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In the sale or transition of every dental practice the buyer and the seller must resolve the issues surrounding the collection of outstanding accounts receivable. The three most popular solutions are:
Each option has advantages and pitfalls that should be discussed with a knowledgeable practice broker and addressed in the purchase or transition agreements.
While the sale of accounts receivable is the most common arrangement in dental transactions, it is not necessarily the only or the most beneficial arrangement for the parties. That said, buyers will often find that purchasing accounts receivable offers the advantages of having control over the collection of the receivables and continued cash flow from the practice, thereby removing the need to acquire additional working capital.
The sale of the accounts receivable offers the seller a clean break from the practice with the ability to cash out. This approach leaves no open-ended accounting issues after closing, which can be a great advantage -- especially for a dentist who plans to leave the community. Valuation of the receivables can vary greatly depending on the future risk and resources necessary to collect the outstanding receivables. Therefore, it is important to have your practice broker assist you in obtaining an accurate valuation of the accounts receivable.
Sometimes a buyer and seller can not agree on a valuation schedule for the accounts receivable; the seller feels he or she does is not getting a fair price, and the purchaser fears he or she will not realize the full value of the receivables being purchased. Under such circumstances, having the buyer collect the outstanding receivables for the seller’s benefit can resolve this issue. In this scenario, the buyer collects all outstanding receivables for the seller, and in return takes a percentage of the amounts collected to cover the accounting and administrative cost of collections. The seller reciprocally agrees not to attempt or have any agent of the seller attempt collection of the accounts receivable for the period of time the buyer agrees to collect the receivables. This option allows the seller to realize the full amount of the collectable receivables (less the buyer’s cost of collection) with minor accounting issues remaining after closing. The buyer obtains control over the receivables, maintaining continuity as patients continue to pay as usual and receive statements as usual, but assumes no risk of loss (which the buyer would take under the first option).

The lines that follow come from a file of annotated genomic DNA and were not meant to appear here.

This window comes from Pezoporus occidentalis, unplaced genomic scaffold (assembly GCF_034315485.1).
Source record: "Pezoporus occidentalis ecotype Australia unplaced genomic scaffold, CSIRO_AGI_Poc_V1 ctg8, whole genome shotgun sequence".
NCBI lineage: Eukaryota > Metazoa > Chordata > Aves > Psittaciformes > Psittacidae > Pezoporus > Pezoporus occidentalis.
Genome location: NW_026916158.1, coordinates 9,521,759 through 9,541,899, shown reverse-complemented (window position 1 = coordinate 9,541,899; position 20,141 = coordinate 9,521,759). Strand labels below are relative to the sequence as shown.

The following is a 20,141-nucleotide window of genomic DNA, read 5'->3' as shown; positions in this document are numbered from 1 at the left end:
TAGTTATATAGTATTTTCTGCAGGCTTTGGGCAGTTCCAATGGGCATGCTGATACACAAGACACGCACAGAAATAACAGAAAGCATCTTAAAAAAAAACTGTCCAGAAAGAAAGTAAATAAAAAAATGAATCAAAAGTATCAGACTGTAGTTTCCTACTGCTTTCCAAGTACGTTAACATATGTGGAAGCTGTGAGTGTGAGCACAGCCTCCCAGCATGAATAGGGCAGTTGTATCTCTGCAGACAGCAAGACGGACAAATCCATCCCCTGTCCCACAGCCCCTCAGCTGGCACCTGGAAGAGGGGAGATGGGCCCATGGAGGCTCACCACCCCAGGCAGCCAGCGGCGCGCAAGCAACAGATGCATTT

If either of the above options does not suit your transaction, you and your practice broker may choose to have the seller collect their own receivables. Under this program, the buyer is responsible for the accounts receivable directly relating to the dentistry he or she produced and the seller is responsible for the receivables relating to his or her production. The buyer has no control of the seller’s receivables and the continuity of collections for the patients, but assumes no risk or duty to perform the seller’s collections. The seller realizes the full value of the collected receivables, although collections often become difficult once the seller has left the practice. The retired seller becomes second in line to the patient once removed from the practice. The seller also loses the ability to make a clean break from the practice, which can be a problem for both the buyer and the seller. Despite the potential for problems, if the selling dentist plans on a transition and will be continuing with the office under a buy/in, buy/out or partnership agreement, this third option may be best for both parties.
Accounts receivable is a loose end that must be addressed in the purchase agreement and resolved in order to obtain a successful transition. Many variations of these three options are possible, and your dental practice broker should be able to work out an arrangement satisfactory to both parties.
Peter J. Ackerman, CPA, is a certified public accountant, licensed real estate and business broker and national speaker on business issues affecting dentists. For more information, email Mr. Ackerman or visit www.adsmidwest.com.
Suggestions? Email suggestions for topics to be covered, or any comments on this column, to Chicago Dental Society.
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A tradition of working for the dental profession. The Chicago Dental Society was organized in 1864 and incorporated in 1878. The objective of the Chicago Dental Society is to encourage the improvement of the health of the public, to promote the art and science of dentistry and to represent the intrest of the members of the profession and the public that it serves.
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